Employer liability insurance is centred on current, past and future employees, while public liability, is focused on third-party compensation claims, which are those made by non-employees.

When you compare employer liability insurance deals, it’s incredibly important to state how many employees are in your business. You’ll need to break this down into the numbers of clerical and manual staff, including temporary, part-time and casual staff too.

As mentioned, it’s also important to note that work-related illnesses can be discovered at any time – whether or not the person in question is still an employee. Employers’ liability coverage does take this into account, but you’ll need to keep copies of your insurance documentation, even after it has expired.

Staying on top of your insurance is the best way of avoiding expensive legal fees. Ensure you give your Employer Reference Number (ERN) to those in charge of your cover, as this will grant them access to your employee records, meaning they can provide you with the right type of cover.

When do you need employers’ liability insurance?

As mentioned, employer coverage is mandatory for nearly all businesses. If you deduct national insurance and income tax contributions at source from your employees’ wages, you’ll need this insurance. It’s also mandatory if you provide most of the equipment and materials your staff use for their role.

Employer’s liability insurance is also necessary for any business which has the right to claim any profit made by employees, employs part-time and temporary staff, or has employees who aren’t in charge of finding a substitute when they are unable to work.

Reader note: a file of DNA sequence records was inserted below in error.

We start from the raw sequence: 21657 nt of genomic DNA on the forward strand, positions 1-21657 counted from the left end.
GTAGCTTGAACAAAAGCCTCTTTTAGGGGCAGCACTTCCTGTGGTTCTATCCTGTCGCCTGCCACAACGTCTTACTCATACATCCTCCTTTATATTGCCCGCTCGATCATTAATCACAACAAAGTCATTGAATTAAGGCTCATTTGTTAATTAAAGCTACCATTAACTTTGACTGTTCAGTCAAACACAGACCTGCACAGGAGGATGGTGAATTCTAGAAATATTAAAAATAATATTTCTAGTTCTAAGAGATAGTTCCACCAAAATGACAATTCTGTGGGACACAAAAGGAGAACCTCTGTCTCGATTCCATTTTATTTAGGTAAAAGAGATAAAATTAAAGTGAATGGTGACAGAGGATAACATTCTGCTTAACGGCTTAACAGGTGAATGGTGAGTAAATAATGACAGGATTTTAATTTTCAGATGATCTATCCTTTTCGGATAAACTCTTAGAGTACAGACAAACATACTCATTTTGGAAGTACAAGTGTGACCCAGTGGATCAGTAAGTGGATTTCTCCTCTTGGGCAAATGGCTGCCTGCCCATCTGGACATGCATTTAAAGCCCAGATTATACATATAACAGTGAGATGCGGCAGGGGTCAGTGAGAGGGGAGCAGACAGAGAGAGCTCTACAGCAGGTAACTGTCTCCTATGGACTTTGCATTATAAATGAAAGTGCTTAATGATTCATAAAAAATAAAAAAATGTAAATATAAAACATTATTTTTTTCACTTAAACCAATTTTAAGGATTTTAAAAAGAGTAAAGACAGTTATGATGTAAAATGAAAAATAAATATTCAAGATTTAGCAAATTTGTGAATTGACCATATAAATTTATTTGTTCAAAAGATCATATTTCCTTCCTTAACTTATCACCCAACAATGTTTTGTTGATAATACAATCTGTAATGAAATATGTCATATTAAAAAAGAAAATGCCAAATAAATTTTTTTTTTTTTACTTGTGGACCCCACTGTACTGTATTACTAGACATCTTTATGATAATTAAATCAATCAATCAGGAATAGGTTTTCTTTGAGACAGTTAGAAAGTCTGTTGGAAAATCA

While it’s rare for a business to not need this type of insurance, there are some situations where you may be exempt. If you run a limited company with only one member of staff who owns more than 50% of the shares, you’ll likely not need cover. For sole traders and other non-limited companies, employer liability coverage will not be needed, providing you have just one employee who is the principal of the business.

Companies with directors as equal partners and no further employees are also exempt, as are most public health organisations, health services, governmental bodies. The same is true for family-run companies where all employees are directly related.

How to compare employers’ liability insurance quotes

No business owner wants to overpay for business insurance, nor do they want to be left without adequate cover in the event of a claim. At Uswitch for Business, we understand the importance of getting the right cover at the right price.

The simplest way to run an employers’ liability insurance quote is to tell us what you’re looking for and we’ll compare cover for you, removing all the hassle of dealing with insurers and allowing you to get on with the day-to-day running of your business. To get started, give us a call on 0800 188 4930, or leave a few details at the top of the page and we’ll call you back.

What is employers’ liability insurance?
Is it a legal requirement to have employers’ liability insurance?
When do you need employers’ liability insurance?
How to compare employers’ liability insurance quotes